One of the most depressing aspects of blogging is having a blog post ready, then checking Challies before you post, only to see him tackle the same subject earlier this morning. But if that post was how people fall into extra marital affairs, then this is how people who have remained faithfully married have, by grace, done so. Here are some practical ways to maintain faithfulness to your spouse. (I am writing from a woman’s perspective, but much of this would apply to husbands as well.)
Maybe you’ve noticed that someone has singled you out for conversation at church. Again. They’re active in your social media life, liking everything you post. Maybe they’ve sent you a text or two. You realize that there is certainly some attraction there. If you’re married, it could be the start of an affair.
What do you do when someone other than your spouse shows interest in you beyond the interest of platonic, Christian friendship? If someone is not treating you as a younger sister or a brother (1 Tim. 5:2), how can you think and act in a way that protects your marriage, the church, and the name of Christ?
1. Recognize the danger. If someone who is not your spouse is emotionally or physically attracted to you, it’s not innocent or harmless or funny. It’s dangerous. Satan is prowling about like a roaring lion seeking someone to devour (1 Peter 5:8). This is one of the ways he does that. It’s serious. And if you are naive and stupid like the youth in Proverbs (7:7ff), this could ruin your marriage.
2. Flee to Christ. Run to safety at the cross. Tell the Lord your fears and concerns and feelings. Ask for protection, for an increased hunger for righteousness, for a great love for the spouse He has provided for you. Plead His promise to not lead you into temptation but to deliver you from evil (Matt. 6:13). Thank Him for the Spirit’s preserving power and sin-mortifying strength.
3. Tell your spouse. If they have not picked up on it, tell them what you think is happening. There is safety simply in the act of informing another person who loves you and cares for your soul and marriage. Is it awkward to go to your husband and say, “This might sound weird, but I’m pretty sure _____ is hitting on me”? Maybe. Is it wise and right? Yep. And if the attentions continue, there might have to be the awkwardness of going to a pastor or elder with the situation. In our culture, we often take the risk of adultery to avoid social discomfort. When we recognize the seriousness of sin and where it could take us, we’ll stop making that trade.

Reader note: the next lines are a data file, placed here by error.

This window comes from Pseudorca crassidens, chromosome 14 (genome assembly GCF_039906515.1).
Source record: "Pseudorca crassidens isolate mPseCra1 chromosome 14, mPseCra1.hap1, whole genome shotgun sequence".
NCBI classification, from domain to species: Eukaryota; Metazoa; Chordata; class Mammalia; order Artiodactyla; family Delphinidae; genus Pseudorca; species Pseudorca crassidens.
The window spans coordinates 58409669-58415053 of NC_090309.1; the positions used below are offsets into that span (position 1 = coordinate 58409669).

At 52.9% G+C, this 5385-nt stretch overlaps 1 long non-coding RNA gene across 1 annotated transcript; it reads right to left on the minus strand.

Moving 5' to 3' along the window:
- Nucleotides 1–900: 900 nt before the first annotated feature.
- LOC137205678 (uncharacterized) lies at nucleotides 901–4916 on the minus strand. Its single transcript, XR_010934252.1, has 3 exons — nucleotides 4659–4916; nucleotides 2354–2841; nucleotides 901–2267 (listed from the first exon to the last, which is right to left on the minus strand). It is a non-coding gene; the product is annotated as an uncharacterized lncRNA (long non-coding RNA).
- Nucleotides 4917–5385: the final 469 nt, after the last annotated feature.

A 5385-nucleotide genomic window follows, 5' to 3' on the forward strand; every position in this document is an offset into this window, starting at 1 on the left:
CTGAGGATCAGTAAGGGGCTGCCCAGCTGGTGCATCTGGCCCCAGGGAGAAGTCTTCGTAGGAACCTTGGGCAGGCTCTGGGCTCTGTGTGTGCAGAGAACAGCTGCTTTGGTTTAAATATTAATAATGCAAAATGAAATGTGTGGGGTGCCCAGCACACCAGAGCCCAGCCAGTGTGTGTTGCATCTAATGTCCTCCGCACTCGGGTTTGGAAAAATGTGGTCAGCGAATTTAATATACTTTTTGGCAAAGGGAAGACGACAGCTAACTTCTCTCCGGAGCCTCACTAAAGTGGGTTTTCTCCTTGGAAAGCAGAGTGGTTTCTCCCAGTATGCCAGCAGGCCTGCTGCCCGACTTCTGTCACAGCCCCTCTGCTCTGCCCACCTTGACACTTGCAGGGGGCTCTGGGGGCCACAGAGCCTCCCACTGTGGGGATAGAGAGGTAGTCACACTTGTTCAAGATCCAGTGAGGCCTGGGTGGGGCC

4. Go on a date. Build your marriage. Of course, this should be a life-long process. But when a marriage has a specific threat – an intruder into the emotional or physical oneness of the covenant bond – then there is urgent need to cultivate emotional and physical intimacy with your spouse. Not only will it make an affair less appealing to you, but it will also send out a message: “I am my beloved’s and my beloved is mine” (Song 6:3). There’s something about a wife who is actively in love with her husband and a husband who is actively in love with his wife that is off-putting to adulterous attentions.
5. Cut off all unnecessary interactions with this person who is expressing interest in you. If you must speak with them in order to function at work, keep it minimal. If they are trying to talk with you alone at the Christmas social, walk away. If they sit down near you at the fellowship meal at church, switch tables. This is not cruel or unchristian; it is wise. It is not giving the devil a foothold (Eph. 4:27). It is allowing no room for error. Again, it might cause some social discomfort, especially as you can come off looking like ice woman to people who are not aware of the situation. That’s a small price to pay for your marriage, isn’t it?
The problem is, we take sin lightly and we think we’re strong. We think we can take the attentions and still have a strong, faithful marriage. We can’t. Even if physical adultery never occurs, the emotional bond between husband and wife will weaken; the heart of a husband stops trusting fully (Prov. 31:11). Coldness and doubts creep in almost unnoticed and the marriage is damaged, even if we haven’t bedded down with anyone else.
God loves faithful marriages, and He loves to provide for them and protect them. Let’s not be above using biblical, sane means to obey Him and bless our spouse.